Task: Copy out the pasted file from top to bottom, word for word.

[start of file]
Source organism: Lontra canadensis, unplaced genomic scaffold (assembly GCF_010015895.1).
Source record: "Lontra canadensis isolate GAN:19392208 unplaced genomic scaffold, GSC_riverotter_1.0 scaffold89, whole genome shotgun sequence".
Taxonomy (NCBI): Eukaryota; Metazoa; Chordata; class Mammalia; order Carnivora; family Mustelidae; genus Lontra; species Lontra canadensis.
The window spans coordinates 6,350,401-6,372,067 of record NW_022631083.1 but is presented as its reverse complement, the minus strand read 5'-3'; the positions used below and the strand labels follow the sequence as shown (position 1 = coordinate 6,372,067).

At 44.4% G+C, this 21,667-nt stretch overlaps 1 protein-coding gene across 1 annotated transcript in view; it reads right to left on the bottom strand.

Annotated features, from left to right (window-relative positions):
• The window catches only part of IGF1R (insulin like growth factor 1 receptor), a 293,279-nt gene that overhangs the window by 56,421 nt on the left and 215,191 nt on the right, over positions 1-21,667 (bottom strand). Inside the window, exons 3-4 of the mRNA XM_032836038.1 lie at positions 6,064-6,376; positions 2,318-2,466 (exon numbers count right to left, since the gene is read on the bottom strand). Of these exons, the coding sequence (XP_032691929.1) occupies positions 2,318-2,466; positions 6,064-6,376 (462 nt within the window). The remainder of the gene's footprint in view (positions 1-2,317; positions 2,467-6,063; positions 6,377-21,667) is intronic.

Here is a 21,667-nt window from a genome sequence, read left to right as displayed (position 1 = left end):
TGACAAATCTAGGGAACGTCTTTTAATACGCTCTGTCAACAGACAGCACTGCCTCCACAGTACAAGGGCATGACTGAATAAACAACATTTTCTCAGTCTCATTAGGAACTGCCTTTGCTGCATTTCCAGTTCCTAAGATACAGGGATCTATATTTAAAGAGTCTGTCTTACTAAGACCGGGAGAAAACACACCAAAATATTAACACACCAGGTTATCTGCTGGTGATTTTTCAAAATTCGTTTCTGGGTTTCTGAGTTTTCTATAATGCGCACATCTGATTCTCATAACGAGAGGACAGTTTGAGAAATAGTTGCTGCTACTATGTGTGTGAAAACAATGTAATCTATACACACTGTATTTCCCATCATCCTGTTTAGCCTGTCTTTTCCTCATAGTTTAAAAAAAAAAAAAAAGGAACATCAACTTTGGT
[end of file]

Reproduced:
Source organism: Lontra canadensis, unplaced genomic scaffold (assembly GCF_010015895.1).
Source record: "Lontra canadensis isolate GAN:19392208 unplaced genomic scaffold, GSC_riverotter_1.0 scaffold89, whole genome shotgun sequence".
Taxonomy (NCBI): Eukaryota; Metazoa; Chordata; class Mammalia; order Carnivora; family Mustelidae; genus Lontra; species Lontra canadensis.
The window spans coordinates 6,350,401-6,372,067 of record NW_022631083.1 but is presented as its reverse complement, the minus strand read 5'-3'; the positions used below and the strand labels follow the sequence as shown (position 1 = coordinate 6,372,067).

At 44.4% G+C, this 21,667-nt stretch overlaps 1 protein-coding gene across 1 annotated transcript in view; it reads right to left on the bottom strand.

Annotated features, from left to right (window-relative positions):
• The window catches only part of IGF1R (insulin like growth factor 1 receptor), a 293,279-nt gene that overhangs the window by 56,421 nt on the left and 215,191 nt on the right, over positions 1-21,667 (bottom strand). Inside the window, exons 3-4 of the mRNA XM_032836038.1 lie at positions 6,064-6,376; positions 2,318-2,466 (exon numbers count right to left, since the gene is read on the bottom strand). Of these exons, the coding sequence (XP_032691929.1) occupies positions 2,318-2,466; positions 6,064-6,376 (462 nt within the window). The remainder of the gene's footprint in view (positions 1-2,317; positions 2,467-6,063; positions 6,377-21,667) is intronic.

Here is a 21,667-nt window from a genome sequence, read left to right as displayed (position 1 = left end):
TGACAAATCTAGGGAACGTCTTTTAATACGCTCTGTCAACAGACAGCACTGCCTCCACAGTACAAGGGCATGACTGAATAAACAACATTTTCTCAGTCTCATTAGGAACTGCCTTTGCTGCATTTCCAGTTCCTAAGATACAGGGATCTATATTTAAAGAGTCTGTCTTACTAAGACCGGGAGAAAACACACCAAAATATTAACACACCAGGTTATCTGCTGGTGATTTTTCAAAATTCGTTTCTGGGTTTCTGAGTTTTCTATAATGCGCACATCTGATTCTCATAACGAGAGGACAGTTTGAGAAATAGTTGCTGCTACTATGTGTGTGAAAACAATGTAATCTATACACACTGTATTTCCCATCATCCTGTTTAGCCTGTCTTTTCCTCATAGTTTAAAAAAAAAAAAAAAGGAACATCAACTTTGGT